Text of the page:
Jimmy Garoppolo is out for the year, joining RB Jerick McKinnon, and all is gloom among the 49ers faithful. However, one pillar of Kyle Shanahan’s scheme stood tall Sunday.
Kyle Juszczyk showed the full range of his value, from catching the team’s only first half touchdown to steady work behind the running game — which will be all the more important with C.J. Beathard in at QB. Say what you will about his passing and ability to read defenses, but Beathard’s hand-offs are not a big drop from Garoppolo’s.
Juice’s role in this offense has increased every game this year. He was in for fully 53 of 68 offensive plays Sunday, plus his usual role on punt coverage. Part of that reflects Kyle Shanahan’s surprising — and surprisingly successful — strategy of coming back from a big deficit with long, grinding run-based drives.
Juice showed his value in the running game over and over, with a combination of lead blocks out of I-formation and occasional backside “wham” blocks to keep defenses guessing.
During the final fourth quarter drive, for example, the Niners had the ball at the fifty yard line, first and ten. Juszczyk drove linebacker Reggie Ragland back five yards and pancaked him, clearing the way for Matt Breida to pick up five yards.
And earlier, at 5:15 of the 3rd, he cleared out DB Kendall Fuller two yards past the line of scrimmage, then ran downfield and pushed the pile forward, finishing off a 16-yard gain for Alfred Morris.
He was also valuable in pass protection on eight plays, holding off some pretty intense bull rushes and free runners. But what everyone will remember about this game were Juszczyk’s marquee offensive touches. He had two highlight plays on NFL.com, and for the second time this year in three games, the longest reception by the 49ers at 35 yards.
During a dismal first half when the 49ers could not sustain a drive, Juice broke the ice by sneaking out on a drag route that broke downfield. It completely fooled the Chiefs, leaving him wide open for a deep pass. Garoppolo’s pass was no where near hitting him in stride, but the fullback was able to flip around, haul it in and outrace a safety to the end zone. His soft hands are an underrated part of his skill set.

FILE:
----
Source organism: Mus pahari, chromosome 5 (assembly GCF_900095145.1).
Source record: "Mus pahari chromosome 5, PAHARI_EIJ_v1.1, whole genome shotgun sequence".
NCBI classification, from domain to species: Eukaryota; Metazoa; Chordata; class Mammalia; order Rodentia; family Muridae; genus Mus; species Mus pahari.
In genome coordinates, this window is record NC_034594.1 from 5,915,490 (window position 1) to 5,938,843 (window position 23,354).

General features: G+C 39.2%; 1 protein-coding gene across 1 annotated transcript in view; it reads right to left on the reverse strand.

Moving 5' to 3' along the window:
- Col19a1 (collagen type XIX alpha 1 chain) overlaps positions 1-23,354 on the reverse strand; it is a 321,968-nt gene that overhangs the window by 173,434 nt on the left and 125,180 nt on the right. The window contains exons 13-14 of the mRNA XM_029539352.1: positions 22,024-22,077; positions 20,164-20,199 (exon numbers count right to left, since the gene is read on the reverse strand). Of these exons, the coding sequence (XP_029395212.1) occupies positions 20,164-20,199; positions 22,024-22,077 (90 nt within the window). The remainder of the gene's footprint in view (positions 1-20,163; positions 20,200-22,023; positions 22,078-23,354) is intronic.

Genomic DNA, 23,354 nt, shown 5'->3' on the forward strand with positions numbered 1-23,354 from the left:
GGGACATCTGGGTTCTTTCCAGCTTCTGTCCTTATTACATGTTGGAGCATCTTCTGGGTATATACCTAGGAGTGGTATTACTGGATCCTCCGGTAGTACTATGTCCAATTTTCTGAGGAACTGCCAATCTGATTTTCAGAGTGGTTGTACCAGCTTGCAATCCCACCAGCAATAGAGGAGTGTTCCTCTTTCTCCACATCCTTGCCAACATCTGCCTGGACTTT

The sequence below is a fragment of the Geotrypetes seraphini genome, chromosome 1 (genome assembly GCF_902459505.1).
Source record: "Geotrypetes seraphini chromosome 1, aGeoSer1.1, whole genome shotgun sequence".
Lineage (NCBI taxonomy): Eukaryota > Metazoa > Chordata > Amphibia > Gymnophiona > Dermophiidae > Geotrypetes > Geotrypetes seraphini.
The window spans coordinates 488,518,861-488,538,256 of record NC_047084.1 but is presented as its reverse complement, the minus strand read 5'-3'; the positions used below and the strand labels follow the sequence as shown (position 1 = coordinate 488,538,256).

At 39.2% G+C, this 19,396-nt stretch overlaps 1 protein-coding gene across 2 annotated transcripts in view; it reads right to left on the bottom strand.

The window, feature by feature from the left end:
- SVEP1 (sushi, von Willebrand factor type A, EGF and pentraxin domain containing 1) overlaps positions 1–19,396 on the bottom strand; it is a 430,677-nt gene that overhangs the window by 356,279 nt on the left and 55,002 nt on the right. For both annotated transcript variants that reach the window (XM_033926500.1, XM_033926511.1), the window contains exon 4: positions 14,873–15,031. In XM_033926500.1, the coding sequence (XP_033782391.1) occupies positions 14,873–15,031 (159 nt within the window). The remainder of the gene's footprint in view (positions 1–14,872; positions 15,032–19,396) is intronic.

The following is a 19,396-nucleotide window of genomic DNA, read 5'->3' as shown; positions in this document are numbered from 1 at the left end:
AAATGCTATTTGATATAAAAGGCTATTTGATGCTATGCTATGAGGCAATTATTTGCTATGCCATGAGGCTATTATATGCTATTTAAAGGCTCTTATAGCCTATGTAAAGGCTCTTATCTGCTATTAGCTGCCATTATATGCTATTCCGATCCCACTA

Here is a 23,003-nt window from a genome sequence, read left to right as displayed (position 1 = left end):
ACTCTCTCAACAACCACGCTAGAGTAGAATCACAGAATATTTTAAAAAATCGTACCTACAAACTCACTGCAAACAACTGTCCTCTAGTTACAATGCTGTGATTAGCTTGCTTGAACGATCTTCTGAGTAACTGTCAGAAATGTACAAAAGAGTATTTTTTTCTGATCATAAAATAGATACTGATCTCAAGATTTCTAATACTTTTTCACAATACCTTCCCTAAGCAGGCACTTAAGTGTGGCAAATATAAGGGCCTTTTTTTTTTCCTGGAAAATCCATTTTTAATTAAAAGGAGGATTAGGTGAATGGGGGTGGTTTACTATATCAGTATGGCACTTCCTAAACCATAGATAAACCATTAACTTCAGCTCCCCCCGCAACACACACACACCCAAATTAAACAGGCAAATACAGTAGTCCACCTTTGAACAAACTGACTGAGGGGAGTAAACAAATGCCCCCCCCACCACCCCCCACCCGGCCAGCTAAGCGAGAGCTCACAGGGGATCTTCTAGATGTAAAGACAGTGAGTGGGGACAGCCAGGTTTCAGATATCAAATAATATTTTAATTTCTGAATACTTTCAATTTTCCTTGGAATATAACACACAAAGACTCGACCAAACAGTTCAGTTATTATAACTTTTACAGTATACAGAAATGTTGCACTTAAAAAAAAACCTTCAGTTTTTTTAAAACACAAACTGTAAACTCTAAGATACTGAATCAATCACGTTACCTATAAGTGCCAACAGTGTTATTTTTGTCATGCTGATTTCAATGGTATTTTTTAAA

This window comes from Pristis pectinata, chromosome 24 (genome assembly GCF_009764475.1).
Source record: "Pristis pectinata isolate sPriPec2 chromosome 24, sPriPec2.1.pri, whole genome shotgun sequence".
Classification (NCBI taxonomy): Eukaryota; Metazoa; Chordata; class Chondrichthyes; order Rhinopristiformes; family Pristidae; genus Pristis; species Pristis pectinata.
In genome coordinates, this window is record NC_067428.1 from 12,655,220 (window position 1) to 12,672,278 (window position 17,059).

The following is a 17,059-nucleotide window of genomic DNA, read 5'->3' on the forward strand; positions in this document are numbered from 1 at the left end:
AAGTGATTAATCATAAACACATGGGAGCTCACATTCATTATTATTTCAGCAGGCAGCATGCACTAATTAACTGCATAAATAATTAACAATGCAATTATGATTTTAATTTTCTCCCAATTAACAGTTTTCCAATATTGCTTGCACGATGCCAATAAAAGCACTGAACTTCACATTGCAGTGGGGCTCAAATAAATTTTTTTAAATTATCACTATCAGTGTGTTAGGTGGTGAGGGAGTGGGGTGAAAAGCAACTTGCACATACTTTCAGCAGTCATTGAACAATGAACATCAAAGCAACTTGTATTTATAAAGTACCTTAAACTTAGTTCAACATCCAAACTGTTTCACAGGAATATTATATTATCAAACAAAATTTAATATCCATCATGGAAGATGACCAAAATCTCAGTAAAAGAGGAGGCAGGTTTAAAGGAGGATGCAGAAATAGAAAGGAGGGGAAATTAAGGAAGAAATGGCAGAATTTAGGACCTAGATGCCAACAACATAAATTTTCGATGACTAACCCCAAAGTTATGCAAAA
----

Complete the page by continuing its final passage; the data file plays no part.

At the end of the game, Juszczyk executed a nifty run option play, taking the handoff from Garoppolo, running toward the slot, and masterfully pitching to Matt Breida at the last second for a 13-yard gain inside the red zone.
Again, it’s not only that he could do the play, but that he did it so well. Often, on “trick” plays like this, you see the rarely-used back look uncertain and, as often or not, bobble or even fumble the ball. Juice looked like he had been a triple option QB in college, and I have no doubt that if a defender had not filled the slot, he would have run it in himself.
In fact, Juszczyk is currently the emergency QB for the Niners (now that Jerick McKinnon is out injured). As Matt Maiocco recently noted, he was the emergency QB at Baltimore too, played some quarterback in high school, and ran Wildcat plays as a tight end at Harvard. I wouldn’t be surprised to see him taking some more reps in practice, and throwing a pass in a game later this year.
To be fair, Juszczyk was called for the OPI penality on the Niners’ last offensive play, nullifying Beathard’s TD pass, but there was widespread agreement — including by Fox analysts — that the call was crap.
And these highlight plays don’t even cover the extent of Juice’s contributions on passing. He drew an 18-yard DPI penalty on a wheel route against KC’s dime backer, Anthony Hitchens, at 2:20 of the first quarter.
And exactly one quarter later, at 2:20 of the second, Juszczyk (blue circle) was wide open for a solid gain, but Jimmy Garoppolo inexplicably chose to target Pierre Garçon (red circle) who was quadruple-teamed.
It’s hard to be optimistic about this season, but if nothing else, Kyle Shanahan is finding more and more ways to make use of Juice, and that part of his offense should be fully developed for some future date when other key skill players are healthy.